U.S. consumers will spend a record $20.7 billion on Valentine’s Day gifts and entertainment this year, up 6 percent from the $19.6 billion spent in 2018 according to the NRF. The 2019 spending is also expected to break the previous record of $19.7 billion, which was set in 2016 when the average spend per person was $147. Not to be left out of the Valentine’s Day celebration are pets, which are expected to rake in $886 million in gifts.

Consumers will make purchases on a variety of goods and services with no single category dominating spending, yet jewelry and dining establishments top the list with a combined 36 percent share of all purchase volume.

Roughly $3.9 billion will be spent on jewelry, $3.5 billion on the dinner date, $2.1 billion on clothing, $1.8 billion on candy, $1.3 billion on gift cards and $933 million on greeting cards. To illustrate the size of the Valentine’s holiday, the NRF reports that Americans spent $2.6 billion on candy and $400 million on greeting cards for Halloween in 2018. Also, the NRF reported that consumers had planned to spend a record of $18.2 billion on Easter celebrations in 2018, making Valentine’s a bigger holiday.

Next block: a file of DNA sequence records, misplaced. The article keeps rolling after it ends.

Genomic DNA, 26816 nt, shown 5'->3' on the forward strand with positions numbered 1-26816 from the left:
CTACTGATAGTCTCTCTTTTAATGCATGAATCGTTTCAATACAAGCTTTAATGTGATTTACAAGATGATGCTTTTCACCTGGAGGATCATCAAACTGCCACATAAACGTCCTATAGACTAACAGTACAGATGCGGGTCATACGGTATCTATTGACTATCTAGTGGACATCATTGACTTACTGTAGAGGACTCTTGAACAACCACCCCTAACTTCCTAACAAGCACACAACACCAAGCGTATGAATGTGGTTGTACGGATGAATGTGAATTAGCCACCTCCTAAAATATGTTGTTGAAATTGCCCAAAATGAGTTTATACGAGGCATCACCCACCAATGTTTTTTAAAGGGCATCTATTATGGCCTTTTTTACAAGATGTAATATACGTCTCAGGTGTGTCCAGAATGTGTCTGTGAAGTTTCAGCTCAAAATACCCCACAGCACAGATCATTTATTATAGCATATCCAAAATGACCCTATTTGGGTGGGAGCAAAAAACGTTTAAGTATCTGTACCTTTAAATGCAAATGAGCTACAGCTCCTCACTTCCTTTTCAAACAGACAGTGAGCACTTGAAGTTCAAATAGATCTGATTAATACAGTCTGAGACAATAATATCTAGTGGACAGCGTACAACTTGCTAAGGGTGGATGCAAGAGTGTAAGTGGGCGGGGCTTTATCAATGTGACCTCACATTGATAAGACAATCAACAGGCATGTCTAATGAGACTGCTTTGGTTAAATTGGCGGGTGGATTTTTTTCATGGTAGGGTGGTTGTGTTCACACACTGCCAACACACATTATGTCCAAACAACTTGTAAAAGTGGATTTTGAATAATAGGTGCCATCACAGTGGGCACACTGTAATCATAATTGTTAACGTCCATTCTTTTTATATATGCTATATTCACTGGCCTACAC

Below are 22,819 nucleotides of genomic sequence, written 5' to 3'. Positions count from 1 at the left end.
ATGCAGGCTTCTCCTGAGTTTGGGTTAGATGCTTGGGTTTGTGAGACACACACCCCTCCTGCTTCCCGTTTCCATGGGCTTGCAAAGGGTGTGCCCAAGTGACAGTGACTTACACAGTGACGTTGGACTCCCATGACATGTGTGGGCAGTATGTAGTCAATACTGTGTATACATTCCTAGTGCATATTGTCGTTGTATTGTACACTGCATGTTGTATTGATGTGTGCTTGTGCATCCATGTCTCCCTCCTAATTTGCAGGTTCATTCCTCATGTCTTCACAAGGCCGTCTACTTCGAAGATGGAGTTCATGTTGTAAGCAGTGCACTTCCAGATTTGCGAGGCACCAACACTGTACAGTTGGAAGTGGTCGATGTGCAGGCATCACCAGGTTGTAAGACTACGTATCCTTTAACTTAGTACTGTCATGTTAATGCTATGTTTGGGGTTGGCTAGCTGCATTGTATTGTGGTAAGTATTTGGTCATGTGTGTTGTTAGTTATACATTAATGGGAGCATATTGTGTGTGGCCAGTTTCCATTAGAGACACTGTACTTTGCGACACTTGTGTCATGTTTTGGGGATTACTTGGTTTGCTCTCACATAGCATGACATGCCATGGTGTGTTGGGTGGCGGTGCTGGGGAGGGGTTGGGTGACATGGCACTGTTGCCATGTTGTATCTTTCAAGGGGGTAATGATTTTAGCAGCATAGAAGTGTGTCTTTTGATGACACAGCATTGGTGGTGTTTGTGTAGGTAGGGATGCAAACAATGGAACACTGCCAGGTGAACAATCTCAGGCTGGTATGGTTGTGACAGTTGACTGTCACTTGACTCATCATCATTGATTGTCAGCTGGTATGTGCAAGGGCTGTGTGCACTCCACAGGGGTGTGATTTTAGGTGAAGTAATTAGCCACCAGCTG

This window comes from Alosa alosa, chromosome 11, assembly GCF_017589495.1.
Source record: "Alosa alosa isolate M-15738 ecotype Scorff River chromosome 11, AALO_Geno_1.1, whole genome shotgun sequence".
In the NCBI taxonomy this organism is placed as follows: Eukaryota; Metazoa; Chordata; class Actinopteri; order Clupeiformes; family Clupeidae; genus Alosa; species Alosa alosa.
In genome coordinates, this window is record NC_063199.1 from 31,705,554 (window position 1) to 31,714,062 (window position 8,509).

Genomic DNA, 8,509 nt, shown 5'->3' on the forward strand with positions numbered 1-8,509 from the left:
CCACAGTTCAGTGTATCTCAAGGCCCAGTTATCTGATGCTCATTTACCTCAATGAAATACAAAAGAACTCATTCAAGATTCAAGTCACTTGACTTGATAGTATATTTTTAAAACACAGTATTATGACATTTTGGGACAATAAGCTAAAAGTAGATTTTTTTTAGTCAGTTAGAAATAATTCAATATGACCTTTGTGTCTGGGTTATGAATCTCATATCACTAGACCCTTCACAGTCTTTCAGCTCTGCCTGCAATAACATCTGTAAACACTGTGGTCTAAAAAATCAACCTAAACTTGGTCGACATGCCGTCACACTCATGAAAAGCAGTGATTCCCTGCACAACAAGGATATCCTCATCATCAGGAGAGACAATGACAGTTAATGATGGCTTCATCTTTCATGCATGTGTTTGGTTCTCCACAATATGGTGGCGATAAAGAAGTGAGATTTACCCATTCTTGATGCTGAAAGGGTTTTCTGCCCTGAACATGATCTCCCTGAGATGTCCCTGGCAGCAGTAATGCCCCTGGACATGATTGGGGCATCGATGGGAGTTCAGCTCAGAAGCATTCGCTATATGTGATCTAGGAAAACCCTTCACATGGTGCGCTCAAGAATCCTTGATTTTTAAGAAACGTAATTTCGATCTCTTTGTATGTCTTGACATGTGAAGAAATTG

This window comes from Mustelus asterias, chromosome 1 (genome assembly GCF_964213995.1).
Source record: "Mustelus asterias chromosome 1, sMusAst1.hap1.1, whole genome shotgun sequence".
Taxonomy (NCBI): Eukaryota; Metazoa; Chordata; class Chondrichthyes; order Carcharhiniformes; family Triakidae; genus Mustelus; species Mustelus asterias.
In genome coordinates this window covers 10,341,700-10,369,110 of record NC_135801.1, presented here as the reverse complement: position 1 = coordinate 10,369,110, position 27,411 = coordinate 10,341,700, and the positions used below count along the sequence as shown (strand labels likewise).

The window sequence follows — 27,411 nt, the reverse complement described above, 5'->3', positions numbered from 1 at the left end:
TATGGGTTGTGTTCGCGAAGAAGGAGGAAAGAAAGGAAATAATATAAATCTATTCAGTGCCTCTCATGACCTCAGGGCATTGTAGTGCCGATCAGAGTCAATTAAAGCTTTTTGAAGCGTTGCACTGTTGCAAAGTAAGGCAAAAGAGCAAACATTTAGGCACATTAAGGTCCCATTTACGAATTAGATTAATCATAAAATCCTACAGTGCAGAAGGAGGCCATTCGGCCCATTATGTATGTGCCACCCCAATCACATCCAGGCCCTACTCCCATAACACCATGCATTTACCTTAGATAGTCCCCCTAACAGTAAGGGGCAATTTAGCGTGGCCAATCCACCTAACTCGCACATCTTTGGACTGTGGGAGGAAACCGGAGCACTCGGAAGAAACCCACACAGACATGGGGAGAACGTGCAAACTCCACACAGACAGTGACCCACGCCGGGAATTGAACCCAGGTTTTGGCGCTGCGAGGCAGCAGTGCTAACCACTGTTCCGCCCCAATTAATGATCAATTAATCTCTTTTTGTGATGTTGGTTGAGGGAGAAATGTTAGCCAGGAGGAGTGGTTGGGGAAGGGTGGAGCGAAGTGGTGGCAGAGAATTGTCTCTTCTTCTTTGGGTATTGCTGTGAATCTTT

Valentine’s Day in the U.K. is a much more muted celebration in comparison to U.S. activities, and men tend to spend more than women for the event. Based on a survey from U.K.-based online insurance aggregator, of almost 3,000 consumers in 2018, over half of women (51.9 percent) expected to spend less than £10 (about US$ 13) for Valentine’s Day compared with just 33.1 percent of men who had planned to spend that amount. On the more expensive side of things, 13.4 percent of men and 8.7 percent of women had planned to spend more than £50 (about US$ 65) on Valentine’s gifts and dinners.